Learn More
Antibodies capable of neutralizing divergent influenza A viruses could form the basis of a universal vaccine. Here, from subjects enrolled in an H5N1 DNA/MIV-prime-boost influenza vaccine trial, we sorted hemagglutinin cross-reactive memory B cells and identified three antibody classes, each capable of neutralizing diverse subtypes of group 1 and group 2(More)
The severe acute respiratory syndrome coronavirus (SARS-CoV) synthesizes several putative viral envelope proteins, including the spike (S), membrane (M), and small envelope (E) glycoproteins. Although these proteins likely are essential for viral replication, their specific roles in SARS-CoV entry have not been defined. In this report, we show that the(More)
The tropism of human immunodeficiency virus type 1 for chemokine receptors plays an important role in the transmission of AIDS. Although CXCR4-tropic virus is more cytopathic for T cells, CCR5-tropic strains are transmitted more frequently in humans for reasons that are not understood. Phenotypically immature myeloid dendritic cells (mDCs) are(More)
Dendritic cells (DCs) capture and internalize human immunodeficiency virus (HIV)-1 through C-type lectins, including DC-SIGN. These cells mediate efficient infection of T cells by concentrating the delivery of virus through the infectious synapse, a process dependent on the cytoplasmic domain of DC-SIGN. Here, we identify a cellular protein that binds(More)
The emergence of Middle East respiratory syndrome coronavirus (MERS-CoV) as a cause of severe respiratory disease highlights the need for effective approaches to CoV vaccine development. Efforts focused solely on the receptor-binding domain (RBD) of the viral Spike (S) glycoprotein may not optimize neutralizing antibody (NAb) responses. Here we show that(More)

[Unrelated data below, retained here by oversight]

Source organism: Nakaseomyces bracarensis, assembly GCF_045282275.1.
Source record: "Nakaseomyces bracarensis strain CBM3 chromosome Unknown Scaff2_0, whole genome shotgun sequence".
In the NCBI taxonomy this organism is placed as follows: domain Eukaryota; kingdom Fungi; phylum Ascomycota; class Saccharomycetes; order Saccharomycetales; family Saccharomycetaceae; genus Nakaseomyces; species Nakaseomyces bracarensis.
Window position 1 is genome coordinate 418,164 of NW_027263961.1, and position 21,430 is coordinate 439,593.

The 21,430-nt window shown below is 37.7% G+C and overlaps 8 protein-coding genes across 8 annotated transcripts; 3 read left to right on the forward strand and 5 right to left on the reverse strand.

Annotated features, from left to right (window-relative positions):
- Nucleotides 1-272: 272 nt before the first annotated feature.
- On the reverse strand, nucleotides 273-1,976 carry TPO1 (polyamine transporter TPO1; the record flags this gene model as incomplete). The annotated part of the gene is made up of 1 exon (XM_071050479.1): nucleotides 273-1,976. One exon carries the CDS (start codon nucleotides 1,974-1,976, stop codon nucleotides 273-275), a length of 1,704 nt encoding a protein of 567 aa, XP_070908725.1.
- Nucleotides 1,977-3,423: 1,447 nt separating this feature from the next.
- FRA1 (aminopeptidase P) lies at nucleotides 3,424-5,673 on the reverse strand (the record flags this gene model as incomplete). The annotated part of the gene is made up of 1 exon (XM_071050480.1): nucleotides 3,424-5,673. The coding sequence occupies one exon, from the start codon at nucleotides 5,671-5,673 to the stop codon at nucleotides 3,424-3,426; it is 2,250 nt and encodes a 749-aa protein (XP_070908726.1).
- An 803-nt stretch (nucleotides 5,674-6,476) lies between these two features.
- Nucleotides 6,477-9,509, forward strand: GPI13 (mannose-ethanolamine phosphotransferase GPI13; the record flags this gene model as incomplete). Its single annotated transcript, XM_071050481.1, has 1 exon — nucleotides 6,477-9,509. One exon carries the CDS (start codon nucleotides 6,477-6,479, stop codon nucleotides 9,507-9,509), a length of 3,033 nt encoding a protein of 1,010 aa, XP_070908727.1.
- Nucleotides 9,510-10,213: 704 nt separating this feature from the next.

DCs are professional antigen-presenting cells that are positioned throughout the peripheral immune system (1–3). DCs capture antigen and present processed antigenic peptides through MHC molecules (for review see references 4–7). Immature DCs migrate from the blood into tissues where they detect foreign antigens. Upon activation and maturation, these cells(More)
Gene expression in eukaryotic cells can be altered in different ways by extracellular agents, including mitogens and cytokines. Such differential gene expression is mediated in part through the effects of these stimuli on distinct sets of cellular transcription factors. In this report, the effects of phorbol myristate acetate, tumor necrosis factor-o(More)
  • 1